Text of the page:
The discussions, though passionate, don't become angry. Many of Sharabati's customers are regulars who joke with him and call him Patrick, the name he chose so Americans would have an easier time. He says Patrick was the name he found that came closest to the sound of Bader, which he pronounces as the grammatically nonexistent badder but translates as a phase of the moon.
Attempts to counter Sharabati's points generally wilt under the assertion that American media are biased in favor of the Israelis.
"But isn't your media also biased?" a customer asks defensively.
"Yes," Sharabati responds unhesitatingly.
"Aren't Palestinians brainwashed by their biased media?" the customer tries to build on the little victory.
"When you see kids being killed, you don't have to be brainwashed. When you see checkpoints, you don't need to be brainwashed. When you see kids being arrested for no reason, you don't have to be brainwashed," he said. "Those same people who think negatively about the Palestinians should see what we see on our media."
That is where whatever resolve the customer might have had crumbles. That is where several customers abandoned the debate and became students. It is hard to hold fast to an opinion when the foundation of that opinion, the information on which it is based, is cast into doubt.
"At least be fair on the body count," Sharabati said. "Tell us how many Palestinian homes were destroyed, how much land was taken. Show us that Palestinians are human beings, too. Don't just say that three Palestinians were killed. Don't they see that's three lives, three families, three aspirations, three dreams."
The American media does that with Jewish casualties, he said; their bodies are showed beside open books and other everyday objects that reveal the innocence of the life that was taken. With Palestinians, he said, the casualty report is usually just a number.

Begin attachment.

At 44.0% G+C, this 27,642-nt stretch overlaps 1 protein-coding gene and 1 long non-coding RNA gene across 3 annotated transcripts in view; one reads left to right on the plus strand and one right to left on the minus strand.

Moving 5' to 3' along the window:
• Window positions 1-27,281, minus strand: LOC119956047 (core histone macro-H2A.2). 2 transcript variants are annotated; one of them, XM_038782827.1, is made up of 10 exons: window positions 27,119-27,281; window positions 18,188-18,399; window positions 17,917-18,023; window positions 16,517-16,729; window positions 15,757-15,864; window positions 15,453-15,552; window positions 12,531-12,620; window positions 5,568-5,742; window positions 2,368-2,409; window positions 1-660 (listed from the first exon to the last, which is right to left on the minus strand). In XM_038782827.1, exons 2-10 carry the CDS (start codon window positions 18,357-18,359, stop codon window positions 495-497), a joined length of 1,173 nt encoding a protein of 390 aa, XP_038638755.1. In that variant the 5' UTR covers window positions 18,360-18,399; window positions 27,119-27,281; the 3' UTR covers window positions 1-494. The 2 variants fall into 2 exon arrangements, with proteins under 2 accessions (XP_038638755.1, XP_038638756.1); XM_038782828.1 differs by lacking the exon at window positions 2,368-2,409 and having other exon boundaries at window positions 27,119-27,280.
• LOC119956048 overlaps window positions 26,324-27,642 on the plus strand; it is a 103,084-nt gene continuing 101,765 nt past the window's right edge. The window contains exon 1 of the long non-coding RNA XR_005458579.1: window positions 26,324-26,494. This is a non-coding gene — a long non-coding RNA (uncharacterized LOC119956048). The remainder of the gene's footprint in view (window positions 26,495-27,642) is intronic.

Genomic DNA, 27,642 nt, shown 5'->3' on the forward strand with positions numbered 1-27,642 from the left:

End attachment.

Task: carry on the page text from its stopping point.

Sharabati, an American citizen who offered his services after Sept. 11 when investigators asked for volunteers who could translate Arabic, said Palestinians' view of Americans is formed by the same lack of information.
"The Arab world does not know how decent the American people are. They do not know that Americans mind their business and nothing else. But what they see from the U.S. foreign policy makes it hard for them to see Americans as unbiased," he said.
There are those who will read this as pro-Palestine or anti-Israel. It is not pro or anti any of the little hills that make up the world.
This is pro listening, anti hasty judgments. It is pro acknowledging that our world is made up of many peoples living on different hills, from which each has a different view of the rest of the world.
This is anti seeing some of those hills as inherently evil and some as inherently good, as our president does. That notion perverts the meaning of the word evil and converts innocent lives into acceptable targets.
This is about a little store in St. Petersburg, Fla., that offers cigarettes at a discount and a free view of a part of the world that was too far away to matter to many of us before Sept. 11.
From here, you not only see the hill, you see the faces of the people who live and die on it, you hear their hearts beat.
Then you pay for your cigarettes and walk out the door, making room for the schoolteacher, or the guy with the truck pulling the trailer of landscaping equipment, or the cab driver.
But, sad to say, no world leaders.
© St. Petersburg Times. All rights reserved.